Our process helps Canada achieve sustainable development solutions that integrate environmental and economic considerations to ensure the lasting prosperity and well-being of our nation.


We rigorously research and conduct high quality analysis on issues of sustainable development. Our thinking is original and thought provoking.


We convene opinion leaders and experts from across Canada around our table to share their knowledge and diverse perspectives. We stimulate debate and integrate polarities. We create a context for possibilities to emerge.


We generate ideas and provide realistic solutions to advise governments, Parliament and Canadians. We proceed with resolve and optimism to bring Canada’s economy and environment closer together.

Getting to 2050: Canada’s Transition to a Low-Emission Future – Research

In the fall of 2006, the Government of Canada asked the NRT to provide advice on how Canada could significantly reduce its GHG and air pollutant emissions by 2050. This Reference enabled us to explore the economic and environmental implications associated with such a low-emission future. Original economic modelling considering a range of possible scenarios was conducted to assess the economic and environmental impacts of transitions.

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In October 2006, the federal government introduced Canada’s Clean Air Act to Parliament along with the Notice of Intent to Develop and Implement Regulations and Other Measures to Reduce Air Emissions. The Act and the Notice set out the government’s proposed plan to develop short-term regulations for GHG and air pollutant emission reductions in the industrial sectors and to a lesser extent in other areas of the economy. Section 10 of the Notice identified a role for the NRTEE, which was reiterated and enhanced through a Letter of Reference from the Minister of the Environment to the NRTEE in November 2006.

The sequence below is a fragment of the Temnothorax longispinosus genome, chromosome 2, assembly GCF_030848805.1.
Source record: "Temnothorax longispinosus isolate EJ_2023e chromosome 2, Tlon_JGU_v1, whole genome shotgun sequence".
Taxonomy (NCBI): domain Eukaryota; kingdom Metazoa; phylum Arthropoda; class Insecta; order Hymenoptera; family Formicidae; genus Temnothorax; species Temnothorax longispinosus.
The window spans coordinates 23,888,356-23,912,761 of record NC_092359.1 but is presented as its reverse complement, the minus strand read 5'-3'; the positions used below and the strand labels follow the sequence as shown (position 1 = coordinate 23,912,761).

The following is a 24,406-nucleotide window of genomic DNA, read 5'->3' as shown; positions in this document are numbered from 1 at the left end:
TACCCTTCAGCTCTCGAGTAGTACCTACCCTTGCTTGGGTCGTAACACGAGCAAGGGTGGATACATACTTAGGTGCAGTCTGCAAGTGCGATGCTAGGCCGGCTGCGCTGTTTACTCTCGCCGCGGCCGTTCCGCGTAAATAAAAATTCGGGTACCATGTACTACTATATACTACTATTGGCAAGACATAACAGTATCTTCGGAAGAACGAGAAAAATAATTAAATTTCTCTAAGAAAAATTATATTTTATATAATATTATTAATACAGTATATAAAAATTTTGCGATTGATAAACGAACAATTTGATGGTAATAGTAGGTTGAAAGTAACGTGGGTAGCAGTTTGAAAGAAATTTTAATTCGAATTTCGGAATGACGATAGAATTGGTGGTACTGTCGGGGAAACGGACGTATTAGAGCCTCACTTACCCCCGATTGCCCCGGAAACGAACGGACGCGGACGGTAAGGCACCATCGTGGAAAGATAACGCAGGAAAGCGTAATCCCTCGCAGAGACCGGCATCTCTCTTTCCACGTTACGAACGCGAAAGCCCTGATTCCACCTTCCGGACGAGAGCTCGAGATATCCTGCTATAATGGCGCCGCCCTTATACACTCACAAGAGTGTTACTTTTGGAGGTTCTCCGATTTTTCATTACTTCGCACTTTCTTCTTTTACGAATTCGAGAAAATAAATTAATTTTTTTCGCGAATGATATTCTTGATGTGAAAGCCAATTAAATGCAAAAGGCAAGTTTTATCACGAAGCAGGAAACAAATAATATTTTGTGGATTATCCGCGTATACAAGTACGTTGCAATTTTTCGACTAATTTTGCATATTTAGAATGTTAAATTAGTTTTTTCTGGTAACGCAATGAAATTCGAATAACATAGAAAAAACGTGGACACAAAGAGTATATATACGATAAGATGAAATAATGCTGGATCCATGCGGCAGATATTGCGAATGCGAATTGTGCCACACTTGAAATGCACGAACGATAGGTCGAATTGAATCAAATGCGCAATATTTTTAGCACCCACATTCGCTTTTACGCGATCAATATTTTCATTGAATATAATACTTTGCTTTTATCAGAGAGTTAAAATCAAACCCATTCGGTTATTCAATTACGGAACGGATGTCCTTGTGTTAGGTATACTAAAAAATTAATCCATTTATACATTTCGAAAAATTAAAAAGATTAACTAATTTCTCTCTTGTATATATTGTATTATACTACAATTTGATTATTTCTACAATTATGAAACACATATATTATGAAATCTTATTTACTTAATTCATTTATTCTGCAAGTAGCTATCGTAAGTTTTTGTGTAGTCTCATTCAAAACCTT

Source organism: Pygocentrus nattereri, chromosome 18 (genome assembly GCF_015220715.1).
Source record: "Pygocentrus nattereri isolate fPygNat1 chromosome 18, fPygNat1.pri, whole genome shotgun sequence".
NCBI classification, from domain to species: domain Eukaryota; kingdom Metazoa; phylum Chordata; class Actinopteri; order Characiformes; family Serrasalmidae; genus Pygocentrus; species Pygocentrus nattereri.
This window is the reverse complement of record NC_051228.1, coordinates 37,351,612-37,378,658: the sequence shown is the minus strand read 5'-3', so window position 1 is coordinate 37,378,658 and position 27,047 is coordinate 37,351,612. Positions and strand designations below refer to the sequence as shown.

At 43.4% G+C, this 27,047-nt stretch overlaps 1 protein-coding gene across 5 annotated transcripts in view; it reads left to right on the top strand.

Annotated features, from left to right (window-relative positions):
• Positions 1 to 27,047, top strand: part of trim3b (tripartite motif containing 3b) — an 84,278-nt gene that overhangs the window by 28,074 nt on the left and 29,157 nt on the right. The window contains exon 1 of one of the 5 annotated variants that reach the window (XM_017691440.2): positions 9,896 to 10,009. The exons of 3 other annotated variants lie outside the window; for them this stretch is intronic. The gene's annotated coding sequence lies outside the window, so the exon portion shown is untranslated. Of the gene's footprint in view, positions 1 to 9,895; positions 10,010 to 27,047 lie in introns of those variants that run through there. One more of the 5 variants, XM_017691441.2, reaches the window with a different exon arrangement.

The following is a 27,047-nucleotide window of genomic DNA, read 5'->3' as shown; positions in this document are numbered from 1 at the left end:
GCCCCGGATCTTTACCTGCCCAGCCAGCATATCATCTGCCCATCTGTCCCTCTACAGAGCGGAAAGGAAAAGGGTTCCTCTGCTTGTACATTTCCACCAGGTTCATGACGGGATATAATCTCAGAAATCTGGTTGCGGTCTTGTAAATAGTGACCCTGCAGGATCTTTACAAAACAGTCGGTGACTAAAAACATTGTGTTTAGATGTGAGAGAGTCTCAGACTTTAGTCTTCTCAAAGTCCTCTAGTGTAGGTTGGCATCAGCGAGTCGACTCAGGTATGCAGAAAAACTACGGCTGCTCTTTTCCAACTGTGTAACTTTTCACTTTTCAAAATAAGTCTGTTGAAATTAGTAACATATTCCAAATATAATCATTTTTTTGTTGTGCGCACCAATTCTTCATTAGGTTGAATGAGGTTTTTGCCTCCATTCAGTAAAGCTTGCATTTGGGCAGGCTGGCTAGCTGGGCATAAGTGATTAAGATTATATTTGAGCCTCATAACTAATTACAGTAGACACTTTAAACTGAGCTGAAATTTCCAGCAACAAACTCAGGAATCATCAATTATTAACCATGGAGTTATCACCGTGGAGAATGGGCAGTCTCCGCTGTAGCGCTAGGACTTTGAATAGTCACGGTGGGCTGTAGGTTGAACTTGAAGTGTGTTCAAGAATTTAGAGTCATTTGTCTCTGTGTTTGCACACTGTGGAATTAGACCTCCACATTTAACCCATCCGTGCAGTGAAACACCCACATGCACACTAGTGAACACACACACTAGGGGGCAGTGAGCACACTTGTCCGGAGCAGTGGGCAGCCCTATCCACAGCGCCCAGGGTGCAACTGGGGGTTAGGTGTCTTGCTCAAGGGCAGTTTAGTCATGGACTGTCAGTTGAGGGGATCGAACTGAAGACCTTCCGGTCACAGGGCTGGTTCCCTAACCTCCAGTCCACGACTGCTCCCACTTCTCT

On GHG emissions reductions, the Reference was specific in its request for advice on:

  • Medium-term emissions reduction targets for 2020–2025 for GHG emission reductions for a number of specified industry sectors;
  • A long-term (2050) national emissions target that should be adopted within the range for a 45% to 65% reduction from 2003 levels; and
  • Scenarios for achieving such a target.

On air pollutants, the Reference requested advice on long-term (2050) national emission reduction targets for sulphur dioxide (SOX), nitrogen oxide (NOX), volatile organic compounds (VOCs), and particulate matter (PM), for a number of specified industrial sectors.

The NRTEE focused our advice on the following:

For taking action on GHG emission reductions:

  • Scenarios for achieving deep emission reduction targets;
  • Policy options for the attainment of deep emission reduction targets; and
  • Environmental and economic cost implications of attaining medium- (2020) and long-term (2050) emissions reduction targets, including national, regional and sectoral effects.

For taking action on air pollutant emission reductions:

  • Economic costs associated with significant emission reduction targets for NOX, SOX, VOCs and PM;
  • Sectoral and regional implications of 50% emission reductions of these air pollutants; and
  • An integrated approach to policy that addresses both GHG and air pollutant emissions concurrently.

The NRTEE was also asked to provide advice on national ambient air quality objectives.